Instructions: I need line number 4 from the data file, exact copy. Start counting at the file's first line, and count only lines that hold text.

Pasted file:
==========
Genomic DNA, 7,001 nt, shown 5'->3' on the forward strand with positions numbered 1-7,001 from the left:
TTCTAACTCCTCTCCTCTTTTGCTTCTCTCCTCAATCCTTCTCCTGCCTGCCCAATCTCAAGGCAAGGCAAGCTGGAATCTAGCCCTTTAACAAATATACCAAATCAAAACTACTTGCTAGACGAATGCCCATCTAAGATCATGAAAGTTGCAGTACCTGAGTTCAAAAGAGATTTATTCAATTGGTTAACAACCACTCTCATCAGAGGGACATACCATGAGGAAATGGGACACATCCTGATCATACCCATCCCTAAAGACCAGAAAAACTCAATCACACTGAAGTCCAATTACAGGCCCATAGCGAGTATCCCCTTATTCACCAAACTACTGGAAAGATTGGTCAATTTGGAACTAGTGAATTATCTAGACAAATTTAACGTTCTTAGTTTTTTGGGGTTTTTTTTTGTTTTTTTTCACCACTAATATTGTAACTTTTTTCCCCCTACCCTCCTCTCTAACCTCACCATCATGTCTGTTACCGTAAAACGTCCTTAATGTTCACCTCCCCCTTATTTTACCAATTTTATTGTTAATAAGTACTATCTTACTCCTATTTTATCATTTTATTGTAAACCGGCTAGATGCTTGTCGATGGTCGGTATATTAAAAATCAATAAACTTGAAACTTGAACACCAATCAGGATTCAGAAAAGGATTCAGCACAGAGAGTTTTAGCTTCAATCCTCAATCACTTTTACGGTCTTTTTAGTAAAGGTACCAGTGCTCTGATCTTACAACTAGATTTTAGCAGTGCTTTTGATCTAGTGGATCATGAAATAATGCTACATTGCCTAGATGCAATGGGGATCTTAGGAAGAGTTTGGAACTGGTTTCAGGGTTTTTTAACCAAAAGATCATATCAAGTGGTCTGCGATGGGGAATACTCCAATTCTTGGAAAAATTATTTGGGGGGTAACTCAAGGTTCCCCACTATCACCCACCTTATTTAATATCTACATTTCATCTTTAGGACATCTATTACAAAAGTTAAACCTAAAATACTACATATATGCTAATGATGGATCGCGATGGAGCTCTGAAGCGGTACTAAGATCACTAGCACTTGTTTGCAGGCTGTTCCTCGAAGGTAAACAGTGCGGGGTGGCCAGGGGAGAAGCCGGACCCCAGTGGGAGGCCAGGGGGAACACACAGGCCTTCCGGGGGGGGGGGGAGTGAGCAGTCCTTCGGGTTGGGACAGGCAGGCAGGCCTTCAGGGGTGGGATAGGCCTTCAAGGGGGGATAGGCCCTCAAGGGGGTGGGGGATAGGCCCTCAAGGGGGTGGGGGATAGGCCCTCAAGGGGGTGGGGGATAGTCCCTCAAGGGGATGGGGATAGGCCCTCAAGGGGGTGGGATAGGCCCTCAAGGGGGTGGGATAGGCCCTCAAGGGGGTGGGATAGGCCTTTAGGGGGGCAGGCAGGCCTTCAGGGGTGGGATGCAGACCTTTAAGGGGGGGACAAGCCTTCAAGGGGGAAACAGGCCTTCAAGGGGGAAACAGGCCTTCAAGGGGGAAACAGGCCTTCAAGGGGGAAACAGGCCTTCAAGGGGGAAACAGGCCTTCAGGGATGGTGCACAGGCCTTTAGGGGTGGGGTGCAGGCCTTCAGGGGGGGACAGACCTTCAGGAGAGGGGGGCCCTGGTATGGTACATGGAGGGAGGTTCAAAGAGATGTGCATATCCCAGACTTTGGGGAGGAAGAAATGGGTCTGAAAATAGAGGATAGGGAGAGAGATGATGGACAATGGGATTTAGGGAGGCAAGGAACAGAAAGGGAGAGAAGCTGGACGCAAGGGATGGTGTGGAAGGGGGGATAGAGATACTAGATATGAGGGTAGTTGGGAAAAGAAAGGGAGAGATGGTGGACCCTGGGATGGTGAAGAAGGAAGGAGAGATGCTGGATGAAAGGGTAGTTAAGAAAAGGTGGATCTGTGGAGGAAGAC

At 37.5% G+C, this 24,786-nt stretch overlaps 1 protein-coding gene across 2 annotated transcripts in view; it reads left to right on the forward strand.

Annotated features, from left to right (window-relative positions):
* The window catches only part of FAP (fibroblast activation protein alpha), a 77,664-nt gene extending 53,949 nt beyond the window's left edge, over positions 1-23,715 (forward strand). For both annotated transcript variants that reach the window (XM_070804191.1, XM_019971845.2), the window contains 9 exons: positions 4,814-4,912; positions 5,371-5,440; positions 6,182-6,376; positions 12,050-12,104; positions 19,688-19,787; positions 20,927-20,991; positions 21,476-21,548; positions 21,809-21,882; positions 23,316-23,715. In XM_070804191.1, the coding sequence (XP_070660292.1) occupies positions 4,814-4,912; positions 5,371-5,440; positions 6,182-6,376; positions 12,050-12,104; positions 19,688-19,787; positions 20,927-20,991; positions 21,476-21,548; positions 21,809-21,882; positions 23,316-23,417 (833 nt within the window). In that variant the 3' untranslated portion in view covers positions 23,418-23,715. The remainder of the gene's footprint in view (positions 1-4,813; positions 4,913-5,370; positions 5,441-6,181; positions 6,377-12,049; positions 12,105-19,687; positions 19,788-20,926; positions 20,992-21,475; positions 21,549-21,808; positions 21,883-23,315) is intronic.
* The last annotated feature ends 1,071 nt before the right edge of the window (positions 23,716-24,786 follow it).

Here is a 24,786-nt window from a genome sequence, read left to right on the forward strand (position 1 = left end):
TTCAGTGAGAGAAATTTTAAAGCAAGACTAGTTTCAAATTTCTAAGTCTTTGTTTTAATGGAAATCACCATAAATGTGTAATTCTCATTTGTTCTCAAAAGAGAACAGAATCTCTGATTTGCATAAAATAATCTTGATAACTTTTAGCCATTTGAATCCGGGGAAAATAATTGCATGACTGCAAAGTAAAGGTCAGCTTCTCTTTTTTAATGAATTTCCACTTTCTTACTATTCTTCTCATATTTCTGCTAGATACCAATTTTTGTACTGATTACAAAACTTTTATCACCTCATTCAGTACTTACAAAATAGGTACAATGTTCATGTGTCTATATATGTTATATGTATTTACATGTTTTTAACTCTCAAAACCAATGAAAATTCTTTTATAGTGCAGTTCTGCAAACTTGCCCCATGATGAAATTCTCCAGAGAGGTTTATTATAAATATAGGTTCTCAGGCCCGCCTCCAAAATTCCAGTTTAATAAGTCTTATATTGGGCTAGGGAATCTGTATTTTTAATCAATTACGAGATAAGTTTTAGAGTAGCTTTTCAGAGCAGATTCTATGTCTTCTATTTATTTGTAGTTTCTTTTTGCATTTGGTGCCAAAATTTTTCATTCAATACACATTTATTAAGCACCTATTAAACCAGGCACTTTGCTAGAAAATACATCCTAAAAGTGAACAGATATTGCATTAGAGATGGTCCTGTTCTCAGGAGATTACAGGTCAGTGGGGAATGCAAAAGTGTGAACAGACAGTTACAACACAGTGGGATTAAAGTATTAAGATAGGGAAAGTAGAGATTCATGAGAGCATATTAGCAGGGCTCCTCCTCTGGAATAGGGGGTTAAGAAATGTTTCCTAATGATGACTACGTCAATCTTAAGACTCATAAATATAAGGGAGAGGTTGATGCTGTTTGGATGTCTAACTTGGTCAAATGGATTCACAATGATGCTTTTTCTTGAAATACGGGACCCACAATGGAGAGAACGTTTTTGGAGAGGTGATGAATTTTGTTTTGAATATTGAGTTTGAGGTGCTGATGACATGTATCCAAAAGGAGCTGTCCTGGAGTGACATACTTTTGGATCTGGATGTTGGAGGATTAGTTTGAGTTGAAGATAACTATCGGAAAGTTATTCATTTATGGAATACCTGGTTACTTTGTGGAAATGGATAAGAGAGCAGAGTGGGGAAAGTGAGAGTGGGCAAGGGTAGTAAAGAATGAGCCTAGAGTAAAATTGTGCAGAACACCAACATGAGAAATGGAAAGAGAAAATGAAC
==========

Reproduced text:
Annotated features, from left to right (window-relative positions):